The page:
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MATTHEW OF WESTMINSTER
The flowers of history, especially such as relate to the affairs of Britain. Vol. II. A.D. 1066 to A.D. I307.

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MATTHEW OF WESTMINSTER
The flowers of history, especially such as relate to the affairs of Britain. Vol. II. A.D. 1066 to A.D. I307.
page 397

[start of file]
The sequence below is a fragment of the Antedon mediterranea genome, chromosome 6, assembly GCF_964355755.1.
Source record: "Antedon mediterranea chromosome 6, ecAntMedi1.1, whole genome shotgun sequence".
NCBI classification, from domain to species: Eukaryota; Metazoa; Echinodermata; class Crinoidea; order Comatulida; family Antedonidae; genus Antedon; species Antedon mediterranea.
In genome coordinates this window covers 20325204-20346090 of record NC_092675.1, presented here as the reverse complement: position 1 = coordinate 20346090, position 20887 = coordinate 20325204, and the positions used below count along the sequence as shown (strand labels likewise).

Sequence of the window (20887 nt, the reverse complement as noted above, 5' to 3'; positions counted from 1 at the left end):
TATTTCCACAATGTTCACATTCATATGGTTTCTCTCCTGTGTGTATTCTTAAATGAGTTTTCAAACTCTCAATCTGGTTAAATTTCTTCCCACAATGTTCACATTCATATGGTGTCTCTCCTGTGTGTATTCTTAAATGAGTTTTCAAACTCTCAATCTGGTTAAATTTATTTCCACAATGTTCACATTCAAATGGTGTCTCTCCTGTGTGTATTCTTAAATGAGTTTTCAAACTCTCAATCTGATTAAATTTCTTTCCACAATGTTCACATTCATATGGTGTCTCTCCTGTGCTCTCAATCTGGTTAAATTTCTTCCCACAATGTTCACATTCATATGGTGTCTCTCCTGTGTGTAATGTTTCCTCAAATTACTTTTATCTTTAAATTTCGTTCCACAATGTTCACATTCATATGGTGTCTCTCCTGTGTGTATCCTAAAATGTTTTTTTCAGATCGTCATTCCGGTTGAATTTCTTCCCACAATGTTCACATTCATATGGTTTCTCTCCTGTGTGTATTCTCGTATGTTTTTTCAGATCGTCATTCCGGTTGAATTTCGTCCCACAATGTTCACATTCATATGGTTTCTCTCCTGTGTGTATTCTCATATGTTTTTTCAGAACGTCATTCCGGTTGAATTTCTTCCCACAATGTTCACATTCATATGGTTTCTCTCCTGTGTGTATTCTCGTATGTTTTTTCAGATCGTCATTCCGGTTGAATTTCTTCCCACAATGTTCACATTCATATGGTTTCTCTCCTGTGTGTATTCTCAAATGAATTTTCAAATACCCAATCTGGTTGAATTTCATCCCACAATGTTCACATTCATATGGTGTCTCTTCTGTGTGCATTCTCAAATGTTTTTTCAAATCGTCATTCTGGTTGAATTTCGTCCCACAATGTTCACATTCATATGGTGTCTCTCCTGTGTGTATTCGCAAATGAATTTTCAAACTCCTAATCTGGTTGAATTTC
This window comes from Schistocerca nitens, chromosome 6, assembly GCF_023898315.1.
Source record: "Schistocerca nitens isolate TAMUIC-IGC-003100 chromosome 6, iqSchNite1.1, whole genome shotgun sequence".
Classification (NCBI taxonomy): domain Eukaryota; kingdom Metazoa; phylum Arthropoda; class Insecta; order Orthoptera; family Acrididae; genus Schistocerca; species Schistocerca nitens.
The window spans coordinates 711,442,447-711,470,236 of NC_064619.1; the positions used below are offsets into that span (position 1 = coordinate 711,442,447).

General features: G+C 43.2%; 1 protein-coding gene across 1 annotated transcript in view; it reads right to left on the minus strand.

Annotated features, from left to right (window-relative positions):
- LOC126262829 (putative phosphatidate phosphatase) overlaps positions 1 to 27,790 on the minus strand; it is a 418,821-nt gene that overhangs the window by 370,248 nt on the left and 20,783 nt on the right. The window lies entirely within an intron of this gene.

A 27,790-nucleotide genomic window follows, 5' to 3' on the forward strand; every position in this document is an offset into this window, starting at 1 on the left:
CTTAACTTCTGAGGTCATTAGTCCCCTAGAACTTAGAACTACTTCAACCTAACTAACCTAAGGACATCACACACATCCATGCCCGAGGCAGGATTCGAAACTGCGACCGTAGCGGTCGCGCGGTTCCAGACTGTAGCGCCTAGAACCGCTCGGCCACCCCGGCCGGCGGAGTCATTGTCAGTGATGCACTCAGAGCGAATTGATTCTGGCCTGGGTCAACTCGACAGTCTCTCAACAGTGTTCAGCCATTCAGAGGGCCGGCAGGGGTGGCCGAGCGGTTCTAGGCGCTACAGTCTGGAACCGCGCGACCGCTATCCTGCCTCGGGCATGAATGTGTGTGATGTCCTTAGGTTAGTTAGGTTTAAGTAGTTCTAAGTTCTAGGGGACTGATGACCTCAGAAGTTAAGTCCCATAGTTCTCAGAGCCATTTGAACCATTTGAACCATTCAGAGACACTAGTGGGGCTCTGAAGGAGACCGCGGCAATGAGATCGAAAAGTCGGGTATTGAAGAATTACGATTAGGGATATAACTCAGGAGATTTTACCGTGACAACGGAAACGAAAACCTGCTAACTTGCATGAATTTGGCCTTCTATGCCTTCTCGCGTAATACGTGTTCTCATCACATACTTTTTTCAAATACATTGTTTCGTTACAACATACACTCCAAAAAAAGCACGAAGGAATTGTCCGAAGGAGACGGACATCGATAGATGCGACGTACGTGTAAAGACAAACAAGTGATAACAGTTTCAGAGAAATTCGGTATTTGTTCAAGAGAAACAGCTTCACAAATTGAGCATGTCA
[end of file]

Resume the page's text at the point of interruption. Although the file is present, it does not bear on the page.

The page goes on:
was said to have fallen by Christmas on this account. And although this year was one full of great terrors to the Holy Land, in respect of the incursions and threats of the Tartars, still, with the exception of the mortality which took place in those lands, it was one very tolerable to the French and English. This year there died Walter, bishop of Durham, Ethelmar, bishop elect of Winchester, William de Beauchamp, earl of Albermarle, Roger de Turkelbi, earl of Bedford, Henry de Ba, the justiciary of the lord the king, John de Crakehaie, his treasurer, and Stephen Longsword, justiciary of Ireland, with the addition of a great many others, whose memory and whose number can be preserved by God alone. CH. XVIII.—FBOM A.D. 1261 το A.D. 1263. Henry violates the provisions of Oxford—The pope is afraid of an invasion of the Tartars—Prince Edward espouses the cause of the barons—The earl of Leicester forms a confederacy against the king—Prince Edward invades Wales —Treaty between the king and the barons—The civil war breaks out again, and is continued with great fierceness— The quarrel is submitted to Louis of France, who decides in favour of the king. Of the fineness of the weather about Christmas. A.D. 1261, and the forty-fifth of the reign of king Henry the Third, the said king celebrated the feast of the Nativity at Windsor, with his own queen, and his daughter, the queen of Scotland, who was staying there, waiting for the time of her confinement. There was also there, Richard, king of Germany, who had lately returned with unexpected rapidity into England, but his queen had all the time stayed uninterruptedly at Berkhampstead. And at this season, there was such unbroken fine weather and softness in the air, that you would have said that it was the pleasant time of summer rather than winter. And about this time an event took place which was strange, and which seemed more and more marvellous to all who heard of it. For two persons, who had not undeservedly been committed to perpetual imprisonment, namely, Roger de Clare and John Ealriche, when one had been confined in Newgate and loaded with chains eighteen years, and the other more


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